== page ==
Recruitment of Bangladeshis: Malaysian ACC starts probe on ‘syndication’
Malaysian Anti-Corruption Commission (MACC) has started investigation into the allegations of syndication in the recruitment of Bangladeshi workers in the Southeast Asian country.
A source in Kuala Lumpur told The Daily Star yesterday that an MACC team visited the office of Bestinet, a Malaysian IT firm involved in the manpower recruitment process, and talked to its officials on the syndication.
The move comes a day after the youth wing of Malaysian political party, People's Justice Party (PKR), submitted a complaint to the MACC amid allegations that the Malaysian government selected a syndicate of 25 Bangladeshi agencies for recruiting Bangladeshi workers.
Civil societies in Malaysia and Bangladesh and most of the recruiting agencies in Bangladesh have been opposing the idea of syndicated system for labour recruitment, arguing that it would increase the recruitment cost like that in 2016-18.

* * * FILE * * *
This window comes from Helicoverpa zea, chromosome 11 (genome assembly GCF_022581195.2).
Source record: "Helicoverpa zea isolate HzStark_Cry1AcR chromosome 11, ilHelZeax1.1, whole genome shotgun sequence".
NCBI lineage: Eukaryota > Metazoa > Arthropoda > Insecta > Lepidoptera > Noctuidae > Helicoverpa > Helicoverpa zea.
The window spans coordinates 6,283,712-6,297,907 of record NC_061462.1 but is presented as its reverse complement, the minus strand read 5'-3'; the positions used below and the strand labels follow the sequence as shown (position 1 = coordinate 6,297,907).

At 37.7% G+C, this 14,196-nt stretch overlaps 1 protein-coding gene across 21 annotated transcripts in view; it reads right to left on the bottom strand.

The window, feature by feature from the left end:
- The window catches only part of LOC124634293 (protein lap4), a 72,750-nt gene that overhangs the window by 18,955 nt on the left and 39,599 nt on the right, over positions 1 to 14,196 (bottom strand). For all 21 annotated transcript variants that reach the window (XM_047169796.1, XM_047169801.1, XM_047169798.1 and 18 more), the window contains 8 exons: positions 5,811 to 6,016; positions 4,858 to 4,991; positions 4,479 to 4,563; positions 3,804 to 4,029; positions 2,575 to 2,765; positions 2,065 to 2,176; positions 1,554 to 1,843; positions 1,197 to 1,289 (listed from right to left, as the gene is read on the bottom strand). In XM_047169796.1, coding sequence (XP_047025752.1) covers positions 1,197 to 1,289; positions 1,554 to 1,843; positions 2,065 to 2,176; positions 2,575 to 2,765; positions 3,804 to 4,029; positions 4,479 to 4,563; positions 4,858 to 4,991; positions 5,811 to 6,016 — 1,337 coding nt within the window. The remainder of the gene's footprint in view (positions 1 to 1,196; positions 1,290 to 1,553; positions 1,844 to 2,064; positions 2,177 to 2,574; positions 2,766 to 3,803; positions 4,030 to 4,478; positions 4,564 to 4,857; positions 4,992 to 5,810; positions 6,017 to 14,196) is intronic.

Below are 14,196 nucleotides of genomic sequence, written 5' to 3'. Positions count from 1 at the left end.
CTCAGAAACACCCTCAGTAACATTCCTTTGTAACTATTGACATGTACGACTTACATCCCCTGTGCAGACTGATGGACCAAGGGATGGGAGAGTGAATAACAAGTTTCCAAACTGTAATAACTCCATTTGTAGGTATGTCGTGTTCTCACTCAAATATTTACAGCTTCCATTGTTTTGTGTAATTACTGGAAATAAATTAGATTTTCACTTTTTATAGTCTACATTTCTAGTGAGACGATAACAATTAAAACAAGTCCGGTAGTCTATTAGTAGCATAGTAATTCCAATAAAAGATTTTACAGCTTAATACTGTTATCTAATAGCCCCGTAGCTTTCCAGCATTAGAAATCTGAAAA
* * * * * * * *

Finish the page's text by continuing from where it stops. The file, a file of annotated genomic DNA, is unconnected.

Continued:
During that time, a syndicate of 10 recruiting agencies controlled the labour recruitment from Bangladesh, and the cost for a worker went up to Tk 4 lakh, which was initially set by the government at Tk 39,000 and then increased to Tk 160,000.
The then Malaysian government froze the recruitment, citing the anomalies were resulting in human trafficking and forced labour.
Over three years later, Dhaka and Kuala Lumpur signed an MoU for recruiting workers from Bangladesh in December last year. Though more than six months have passed, the recruitment is yet to start.
After submitting the complaint to the MACC, PKR National Youth Legal Bureau Secretary Darwin Lim Chee Chien said they called for a thorough investigation, reports Malaysiakini, an online news portal based in Kuala Lumpur.
Lim said the complaint emphasised allegations of monopoly in the recruitment process, the integrity of the companies involved in the process and allegations of corruption in the selection process of the companies.
Lim said 1,300 companies sought permits but only 25 companies were given the permissions to hire workers.
The complaint also referred to an agency in Dhaka which claimed that Bestinet Sdn Bhd founder Mohd Amin Abdul Nor, a Bangladesh-origin Malaysian, had influenced the Malaysian government to limit the number of agencies supplying workers to 25 companies only.